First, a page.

Hufbauer continues:

The claim is often made that the Internet calls for a new threshold for dividing the corporate tax base. But until a new threshold is agreed between countries, national self-help measures, like the proposed French tax, will result in double taxation and discourage the spread of digital commerce, one of the strongest forces now lifting the global economy.

While I agree that a multilateral solution and consensus around the definition of digital benchmarks are essential to divvying up the corporate tax base, resorting to antiquated laws is not the solution. The Trade Act and the IRC were respectively released in 1974 and 1986, both prior to the formation of the WTO and the notion of a digital enterprise. If OECD processes were to stall and nations are left to their own devices (not an unlikely scenario), the tax framework depicted above could, at the very least, represent a starting point in the process of measuring digital value-creation.

Welcome to Besteps

Over the past few months, I have been writing articles on Medium with some degree of regularity. The simplicity is appealing. Writers earn money through its Partner Program, and the platform offers exposure to a wide array of topics and publications (shoutouts to The StartupOneZero, and Elemental). In addition, maintaining a blog can be a chore for writers whose only interest is creating content — the layout and promotion require frequent attention. In contrast, Medium handles the distribution by curating stories or granting authorship permissions to various publications.

There are caveats to this. Medium isn’t a repository for building a brand, nor does it offer certain features like co-authoring articles. Hunter Walk, a partner at Homebrew, referred to Medium as a new type of content farm, rather than one which “churned out low-quality prose in SEO-friendly formats to try and garner traffic from Google and other search engines.” Features of these high-quality content farms include article-based construction, some level of cross-promotion, and easy-to-use tools that remove obstacles to creating content.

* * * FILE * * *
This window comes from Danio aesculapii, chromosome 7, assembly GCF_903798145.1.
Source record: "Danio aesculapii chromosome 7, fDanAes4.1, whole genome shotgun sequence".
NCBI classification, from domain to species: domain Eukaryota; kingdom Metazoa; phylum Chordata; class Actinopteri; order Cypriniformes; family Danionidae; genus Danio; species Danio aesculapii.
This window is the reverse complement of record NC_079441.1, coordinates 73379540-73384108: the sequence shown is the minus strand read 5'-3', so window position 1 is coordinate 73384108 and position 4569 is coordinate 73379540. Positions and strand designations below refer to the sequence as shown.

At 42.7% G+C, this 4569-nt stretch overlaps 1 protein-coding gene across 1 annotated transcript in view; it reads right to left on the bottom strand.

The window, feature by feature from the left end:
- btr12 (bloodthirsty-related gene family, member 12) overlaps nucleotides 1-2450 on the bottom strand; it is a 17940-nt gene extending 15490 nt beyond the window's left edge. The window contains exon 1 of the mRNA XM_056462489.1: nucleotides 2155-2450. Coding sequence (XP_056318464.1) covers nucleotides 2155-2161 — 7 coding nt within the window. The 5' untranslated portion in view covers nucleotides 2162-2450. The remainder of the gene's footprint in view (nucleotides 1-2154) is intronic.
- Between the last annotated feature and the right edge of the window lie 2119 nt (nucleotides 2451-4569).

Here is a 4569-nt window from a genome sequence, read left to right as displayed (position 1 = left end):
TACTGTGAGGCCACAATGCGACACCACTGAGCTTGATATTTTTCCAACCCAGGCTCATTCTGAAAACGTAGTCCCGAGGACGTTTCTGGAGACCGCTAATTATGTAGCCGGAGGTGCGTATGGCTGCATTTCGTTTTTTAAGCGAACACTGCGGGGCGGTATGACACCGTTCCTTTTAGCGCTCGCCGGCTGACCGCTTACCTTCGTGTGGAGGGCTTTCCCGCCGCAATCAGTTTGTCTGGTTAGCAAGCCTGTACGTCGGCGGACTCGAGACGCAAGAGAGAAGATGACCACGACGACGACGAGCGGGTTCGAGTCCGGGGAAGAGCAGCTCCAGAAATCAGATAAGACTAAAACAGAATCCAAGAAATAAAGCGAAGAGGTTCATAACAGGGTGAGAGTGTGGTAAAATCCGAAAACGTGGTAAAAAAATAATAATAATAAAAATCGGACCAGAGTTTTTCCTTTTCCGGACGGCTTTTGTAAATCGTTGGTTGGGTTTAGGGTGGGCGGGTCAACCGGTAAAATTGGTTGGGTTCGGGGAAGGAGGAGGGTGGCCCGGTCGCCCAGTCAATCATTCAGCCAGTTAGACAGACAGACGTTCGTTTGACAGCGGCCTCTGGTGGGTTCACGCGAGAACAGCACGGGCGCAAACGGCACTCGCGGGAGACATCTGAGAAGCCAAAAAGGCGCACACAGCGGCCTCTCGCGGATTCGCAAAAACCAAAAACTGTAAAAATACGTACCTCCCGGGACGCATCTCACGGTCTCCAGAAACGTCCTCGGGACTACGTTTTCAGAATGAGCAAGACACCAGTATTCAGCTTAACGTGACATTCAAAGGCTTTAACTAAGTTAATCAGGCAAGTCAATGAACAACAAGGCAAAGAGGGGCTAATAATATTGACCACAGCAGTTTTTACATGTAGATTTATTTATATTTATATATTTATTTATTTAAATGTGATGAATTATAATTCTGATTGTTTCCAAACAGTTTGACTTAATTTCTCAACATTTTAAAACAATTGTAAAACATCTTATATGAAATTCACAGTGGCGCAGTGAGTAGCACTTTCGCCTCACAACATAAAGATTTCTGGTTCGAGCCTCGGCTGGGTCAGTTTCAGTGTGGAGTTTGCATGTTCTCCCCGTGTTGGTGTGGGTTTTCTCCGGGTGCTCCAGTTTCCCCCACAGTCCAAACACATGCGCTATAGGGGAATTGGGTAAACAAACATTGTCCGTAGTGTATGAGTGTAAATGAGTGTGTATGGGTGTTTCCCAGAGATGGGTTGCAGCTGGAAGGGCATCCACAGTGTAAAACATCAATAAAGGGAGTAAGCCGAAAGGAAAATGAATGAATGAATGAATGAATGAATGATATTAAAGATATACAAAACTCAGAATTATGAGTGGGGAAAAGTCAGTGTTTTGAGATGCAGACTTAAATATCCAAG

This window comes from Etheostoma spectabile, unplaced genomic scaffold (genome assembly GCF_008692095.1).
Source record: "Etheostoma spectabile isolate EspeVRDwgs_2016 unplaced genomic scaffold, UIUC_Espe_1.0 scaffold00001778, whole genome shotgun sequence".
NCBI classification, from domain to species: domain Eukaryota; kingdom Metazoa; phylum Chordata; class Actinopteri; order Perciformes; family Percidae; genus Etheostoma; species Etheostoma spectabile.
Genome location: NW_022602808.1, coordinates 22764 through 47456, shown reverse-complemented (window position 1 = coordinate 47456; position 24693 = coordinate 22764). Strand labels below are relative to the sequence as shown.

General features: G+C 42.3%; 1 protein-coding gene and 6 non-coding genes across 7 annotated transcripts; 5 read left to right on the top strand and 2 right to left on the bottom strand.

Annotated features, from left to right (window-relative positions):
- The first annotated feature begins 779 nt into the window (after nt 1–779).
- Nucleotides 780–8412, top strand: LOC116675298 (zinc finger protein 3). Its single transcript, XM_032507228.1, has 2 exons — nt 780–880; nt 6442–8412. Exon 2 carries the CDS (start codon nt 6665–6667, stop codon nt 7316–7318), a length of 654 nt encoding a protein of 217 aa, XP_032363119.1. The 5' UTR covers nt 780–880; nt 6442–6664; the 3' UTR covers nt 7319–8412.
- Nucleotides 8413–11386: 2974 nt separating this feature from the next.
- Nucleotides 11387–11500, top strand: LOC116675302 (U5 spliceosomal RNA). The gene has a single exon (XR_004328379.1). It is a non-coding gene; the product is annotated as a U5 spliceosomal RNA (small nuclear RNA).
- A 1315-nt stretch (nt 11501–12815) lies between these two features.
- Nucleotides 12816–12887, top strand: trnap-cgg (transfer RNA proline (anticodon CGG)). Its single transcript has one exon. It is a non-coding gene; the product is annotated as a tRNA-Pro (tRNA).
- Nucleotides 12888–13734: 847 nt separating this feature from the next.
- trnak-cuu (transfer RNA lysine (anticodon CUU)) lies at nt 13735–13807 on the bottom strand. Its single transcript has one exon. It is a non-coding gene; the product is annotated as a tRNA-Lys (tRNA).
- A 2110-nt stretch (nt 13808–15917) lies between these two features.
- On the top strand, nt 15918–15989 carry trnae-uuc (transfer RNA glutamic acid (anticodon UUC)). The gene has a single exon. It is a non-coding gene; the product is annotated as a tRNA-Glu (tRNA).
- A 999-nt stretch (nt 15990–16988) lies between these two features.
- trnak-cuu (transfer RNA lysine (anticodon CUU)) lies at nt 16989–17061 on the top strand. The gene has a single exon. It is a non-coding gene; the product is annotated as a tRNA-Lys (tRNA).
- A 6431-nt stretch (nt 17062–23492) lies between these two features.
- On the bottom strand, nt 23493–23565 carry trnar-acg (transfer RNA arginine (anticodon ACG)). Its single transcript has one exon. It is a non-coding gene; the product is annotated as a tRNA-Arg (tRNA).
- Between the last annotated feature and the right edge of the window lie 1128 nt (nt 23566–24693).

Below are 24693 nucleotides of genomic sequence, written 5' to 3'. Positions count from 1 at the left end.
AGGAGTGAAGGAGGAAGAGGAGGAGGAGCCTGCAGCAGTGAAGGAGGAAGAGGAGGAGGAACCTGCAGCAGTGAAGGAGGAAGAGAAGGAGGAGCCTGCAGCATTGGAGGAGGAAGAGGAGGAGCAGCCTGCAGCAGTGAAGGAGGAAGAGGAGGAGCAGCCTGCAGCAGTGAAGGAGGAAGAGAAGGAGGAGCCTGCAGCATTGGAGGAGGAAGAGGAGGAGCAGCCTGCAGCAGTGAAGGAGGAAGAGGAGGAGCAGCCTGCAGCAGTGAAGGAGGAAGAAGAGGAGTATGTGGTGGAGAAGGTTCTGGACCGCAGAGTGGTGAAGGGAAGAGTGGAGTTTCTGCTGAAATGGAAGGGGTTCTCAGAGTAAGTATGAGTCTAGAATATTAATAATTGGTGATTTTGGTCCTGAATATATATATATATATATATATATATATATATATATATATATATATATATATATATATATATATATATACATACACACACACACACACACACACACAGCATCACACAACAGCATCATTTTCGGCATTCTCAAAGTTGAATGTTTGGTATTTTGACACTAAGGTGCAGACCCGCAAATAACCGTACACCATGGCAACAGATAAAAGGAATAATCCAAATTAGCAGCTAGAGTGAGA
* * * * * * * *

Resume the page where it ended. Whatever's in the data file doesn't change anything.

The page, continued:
Yet, it’s still unclear whether this leads to a higher level of engagement with readers. Having a blog is equivalent to owning a dry piece of land, and makes sense for writers with a consistent style or thematic throughline. Vox is one example, having been founded with the aim of ‘explaining the news’ (read: analysis). But its desire for reach and continued growth of the platform was uncompromising, creating a trade-off with Klein’s initial objective of writing with a singular voice and building loyalty from a particular type of reader.

Introducing a new medium

In this context, I am creating a blog, Besteps, which aims to provide analysis of business practices and evaluate their impact on society. The reason for the name is twofold. First, it is an amalgamation of best steps, since many articles will make proactive and constructive recommendations for the ideal business practices. It also happens to be an acronym for each field of study that will be covered in the articles: Business, Ethics, Strategy, Technology, Economics, Policy, and Society. It’s been done before.

Moving forward, articles like those I have previously shared will be posted exclusively on Besteps. The duplication of Medium content isn’t conducive to building a brand and could lead to a lower-trafficked site. I do still intend on sharing thoughts occasionally on Medium on topics like writing or culture.

You can find my latest posts at besteps.net and follow the blog on Twitter and LinkedIn.